windless adj.
wind, v. & n.
--v. (past and past part. wound)
1 intr. go in a circular, spiral, curved, or crooked course (a winding staircase; the path winds up the hill).
2 tr. make (one's way) by such a course (wind your way up to bed; wound their way into our affections).
3 tr. wrap closely; surround with or as with a coil (wound the blanket round me; wound my arms round the child; wound the child in my arms).
4 a tr. coil; provide with a coiled thread etc. (wind the ribbon on to the card; wound cotton on a reel; winding wool into a ball). b intr. coil; (of wool etc.) coil into a ball (the creeper winds round the pole; the wool wound into a ball).
5 tr. wind up (a clock etc.).
6 tr. hoist or draw with a windlass etc. (wound the cable-car up the mountain).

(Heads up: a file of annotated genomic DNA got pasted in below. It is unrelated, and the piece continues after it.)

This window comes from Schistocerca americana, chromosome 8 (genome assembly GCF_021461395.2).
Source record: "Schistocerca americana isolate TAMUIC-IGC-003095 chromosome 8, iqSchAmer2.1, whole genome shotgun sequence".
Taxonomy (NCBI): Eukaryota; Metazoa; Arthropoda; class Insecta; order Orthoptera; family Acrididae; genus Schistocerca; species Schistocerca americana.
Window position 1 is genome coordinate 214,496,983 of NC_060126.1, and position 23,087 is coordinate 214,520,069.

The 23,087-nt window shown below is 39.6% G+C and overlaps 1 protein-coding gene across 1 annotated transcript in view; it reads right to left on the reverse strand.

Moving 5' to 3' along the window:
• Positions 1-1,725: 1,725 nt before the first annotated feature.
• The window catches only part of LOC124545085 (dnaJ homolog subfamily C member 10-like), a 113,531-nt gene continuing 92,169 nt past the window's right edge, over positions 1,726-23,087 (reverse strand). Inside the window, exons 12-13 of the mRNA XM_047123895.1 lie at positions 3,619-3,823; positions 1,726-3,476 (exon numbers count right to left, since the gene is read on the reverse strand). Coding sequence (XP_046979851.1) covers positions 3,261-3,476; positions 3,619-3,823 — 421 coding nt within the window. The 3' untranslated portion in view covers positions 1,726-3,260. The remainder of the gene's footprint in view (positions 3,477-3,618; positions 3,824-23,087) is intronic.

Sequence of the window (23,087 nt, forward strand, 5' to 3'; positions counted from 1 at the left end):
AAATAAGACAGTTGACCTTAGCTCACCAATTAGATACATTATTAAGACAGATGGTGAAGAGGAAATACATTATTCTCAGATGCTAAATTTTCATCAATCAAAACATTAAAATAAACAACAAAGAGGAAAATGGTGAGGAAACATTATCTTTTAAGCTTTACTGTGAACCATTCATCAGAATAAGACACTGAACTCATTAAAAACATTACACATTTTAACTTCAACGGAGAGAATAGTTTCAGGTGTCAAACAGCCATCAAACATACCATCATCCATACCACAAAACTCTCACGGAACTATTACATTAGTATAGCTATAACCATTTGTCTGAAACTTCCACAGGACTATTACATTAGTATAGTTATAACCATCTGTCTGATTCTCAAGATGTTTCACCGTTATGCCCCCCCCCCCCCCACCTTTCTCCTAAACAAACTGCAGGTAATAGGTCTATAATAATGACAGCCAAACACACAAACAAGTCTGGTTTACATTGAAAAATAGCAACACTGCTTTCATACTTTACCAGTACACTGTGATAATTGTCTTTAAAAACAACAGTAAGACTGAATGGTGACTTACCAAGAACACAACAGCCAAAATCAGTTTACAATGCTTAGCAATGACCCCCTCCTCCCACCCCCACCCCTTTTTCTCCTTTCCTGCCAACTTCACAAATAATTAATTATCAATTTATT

1 a bend or turn in a course.
2 a single turn when winding.

wind down
1 lower by winding.
2 (of a mechanism) unwind.
3 (of a person) relax.
4 draw gradually to a close. wind-down n. colloq. a gradual lessening of excitement or reduction of activity. wind off unwind (string, wool, etc.). wind round one's finger see FINGER. wind up 1 coil the whole of (a piece of string etc.).
2 tighten the coiling or coiled spring of (esp. a clock etc.).
3 a colloq. increase the tension or intensity of (wound myself up to fever pitch). b irritate or provoke (a person) to the point of anger.
4 bring to a conclusion; end (wound up his speech).
5 Commerce a arrange the affairs of and dissolve (a company). b (of a company) cease business and go into liquidation.
6 colloq. arrive finally; end in a specified state or circumstance (you'll wind up in prison; wound up owing {pound}100).
wind-up n.
1 a conclusion; a finish.
2 a state of anxiety; the provocation of this. wound up adj. (of a person) excited or tense or angry.
OE windan f. Gmc, rel. to WANDER, WEND